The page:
Bank of America Student Leaders Using Their Summer to Serve

Story by Mary Martin. Photos courtesy of Bank of America.


In a summer marked by virtual volunteering, a committed group of high school students grew, not only as leaders, but as investors in their community. The Bank of America Student Leaders in North Texas set aside the in-person volunteer assignments that are typically part of the paid internship program, and created a way to serve the kids at Fort Worth’s Community Enrichment Center (CEC). While more than 300 students participate in the Student Leaders program across the country each summer, five D-FW students jumped in as virtual science tutors and reading coaches, engaging children in CEC’s Summer Learning program.

Will Lourcey, a rising senior from R.L. Paschal High School, first learned about the Bank of America Student Leaders program from his school counselor. Even as a student, Will has a deep history with the nonprofit sector, even founding his own 501(c)3 organization FROGS at the age of seven. “I enjoyed interacting with kids, even though our initial plans changed because of pandemic,” says Will. “We worked on science projects, literacy, and reading books. The kids seemed to enjoy it even in video form— we exchanged stories, and told jokes, and I even showed them my dog.”

Will Lourcey 2020.JPG

Will’s experience in the Student Leaders program connected him not only with leaders at a local nonprofit, but also local staff from the Bank of America corporate office. With plans to attend Texas A&M, enter the foreign service, and continue running his own nonprofit, Will used his time as a Student Leader to deepen his understanding of what it truly takes to holistically serve a community. “Our mission at FROG has always been ‘Have a plan, gather friends, and change the world,’ because we all have the ability to make a significant change in the world,” says Will. “I would highly recommend this kind of leadership program to other students who want to explore various interests, learn about new areas in their community, and make life-long friends.”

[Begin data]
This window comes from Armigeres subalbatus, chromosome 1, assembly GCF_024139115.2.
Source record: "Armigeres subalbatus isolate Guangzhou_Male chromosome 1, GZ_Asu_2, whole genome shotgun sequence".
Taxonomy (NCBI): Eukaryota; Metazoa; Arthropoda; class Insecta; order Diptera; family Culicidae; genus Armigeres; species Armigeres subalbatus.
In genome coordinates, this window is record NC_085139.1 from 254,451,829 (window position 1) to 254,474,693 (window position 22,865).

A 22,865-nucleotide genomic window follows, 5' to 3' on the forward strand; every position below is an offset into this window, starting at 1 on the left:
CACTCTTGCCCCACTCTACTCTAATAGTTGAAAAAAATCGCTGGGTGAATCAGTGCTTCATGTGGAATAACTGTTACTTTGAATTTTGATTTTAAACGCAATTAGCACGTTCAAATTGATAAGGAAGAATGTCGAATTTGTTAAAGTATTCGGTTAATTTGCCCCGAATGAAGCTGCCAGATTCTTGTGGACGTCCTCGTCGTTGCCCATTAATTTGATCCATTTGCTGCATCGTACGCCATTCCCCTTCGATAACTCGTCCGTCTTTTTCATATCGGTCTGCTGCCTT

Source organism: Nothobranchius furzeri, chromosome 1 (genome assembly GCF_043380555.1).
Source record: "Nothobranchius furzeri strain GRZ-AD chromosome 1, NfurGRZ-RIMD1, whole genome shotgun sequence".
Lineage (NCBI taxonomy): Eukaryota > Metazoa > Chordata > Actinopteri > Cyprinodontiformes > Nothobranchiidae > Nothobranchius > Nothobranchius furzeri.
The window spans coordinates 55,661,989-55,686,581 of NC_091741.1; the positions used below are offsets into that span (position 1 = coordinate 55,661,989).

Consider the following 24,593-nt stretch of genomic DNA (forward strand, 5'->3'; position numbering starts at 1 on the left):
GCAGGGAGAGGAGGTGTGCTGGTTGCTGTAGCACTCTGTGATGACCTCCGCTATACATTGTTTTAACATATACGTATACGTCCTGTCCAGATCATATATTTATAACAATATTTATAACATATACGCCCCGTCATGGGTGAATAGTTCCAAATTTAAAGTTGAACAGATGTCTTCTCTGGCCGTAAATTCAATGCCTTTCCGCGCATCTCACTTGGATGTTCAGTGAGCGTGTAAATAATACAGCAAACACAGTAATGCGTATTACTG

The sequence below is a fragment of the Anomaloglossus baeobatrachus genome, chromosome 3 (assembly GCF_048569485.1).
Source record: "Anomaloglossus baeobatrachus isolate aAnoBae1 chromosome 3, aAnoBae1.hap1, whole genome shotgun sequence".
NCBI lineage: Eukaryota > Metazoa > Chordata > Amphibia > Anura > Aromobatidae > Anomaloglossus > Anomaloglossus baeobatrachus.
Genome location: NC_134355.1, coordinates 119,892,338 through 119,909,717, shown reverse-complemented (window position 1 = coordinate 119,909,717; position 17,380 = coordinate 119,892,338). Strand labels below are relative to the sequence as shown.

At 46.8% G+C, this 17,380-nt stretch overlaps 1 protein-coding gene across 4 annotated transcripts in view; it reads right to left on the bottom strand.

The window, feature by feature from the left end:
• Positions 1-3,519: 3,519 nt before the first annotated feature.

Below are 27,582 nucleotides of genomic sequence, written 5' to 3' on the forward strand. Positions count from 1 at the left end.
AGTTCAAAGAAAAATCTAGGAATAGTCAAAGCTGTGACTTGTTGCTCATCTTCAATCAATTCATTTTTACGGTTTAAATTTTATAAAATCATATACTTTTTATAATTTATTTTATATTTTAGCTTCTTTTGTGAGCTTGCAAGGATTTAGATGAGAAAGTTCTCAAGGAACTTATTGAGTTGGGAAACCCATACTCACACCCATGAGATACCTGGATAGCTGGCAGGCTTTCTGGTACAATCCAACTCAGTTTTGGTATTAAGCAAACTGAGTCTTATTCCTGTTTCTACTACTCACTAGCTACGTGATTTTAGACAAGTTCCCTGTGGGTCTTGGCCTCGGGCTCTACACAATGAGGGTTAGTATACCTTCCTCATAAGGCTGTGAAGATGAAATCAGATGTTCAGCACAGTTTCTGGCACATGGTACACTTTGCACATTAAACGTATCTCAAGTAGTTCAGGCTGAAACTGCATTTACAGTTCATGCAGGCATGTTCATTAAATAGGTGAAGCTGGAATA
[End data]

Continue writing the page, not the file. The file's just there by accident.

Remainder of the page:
The Student Leaders program has been active for more than 15 years, meeting the needs of both students and local cause-based organizations. “Now more than ever, as we collectively navigate the challenges we face in our communities, we remain committed to supporting youth and young adults of all backgrounds by connecting them to jobs, skills-building and leadership development,” says Mike Pavell, market president, Bank of America in Fort Worth. “Creating opportunities for our youth to gain skills and build a network is a powerful investment in the future of our community.” And even though this year’s internship took on a virtual format due to public health concerns, students were still able to play a role in the real work of social change.

Shang+Wang.jpg

Shang Wang learned about Bank of America Student Leaders at her early college program in Denton. Her previous volunteer experiences had focused on gathering the required community service hours for graduation and college applications, but after her experience as a Student Leader, she sees the value of dedicating time to a cause where you can use your interests and skills. “Volunteering around STEM topics was aligned with my interest, rather than simply stacking books at the library,” says Shang. “Helping people is the priority, but it can also be aligned with your passions and values so that you are actually making an impact. Being passionate about what you do is important.”

Shang also encourages students to apply for programs like Student Leaders, even if it is on a digital platform. “The Bank of America team worked hard and found a way to make the program come together virtually. We were trained in leadership skills, connected with other students, and also had the chance to work closely with a nonprofit. Bank of America was incredibly genuine and they are giving a strong foundation for so many students.”

As an internship, the Student Leaders program is collaborative and focused on connecting high school students with partners, learning about the inner workings of a nonprofit like board activity and fundraising. For students who are still searching for a career path or have yet to land on a college major, they are given the opportunity to explore, find ways to affect change, and create real impact in their city.

If you would like to learn more or apply for the 2021 class of Student Leaders, you can find out more at the Bank of America website.


More Good Stories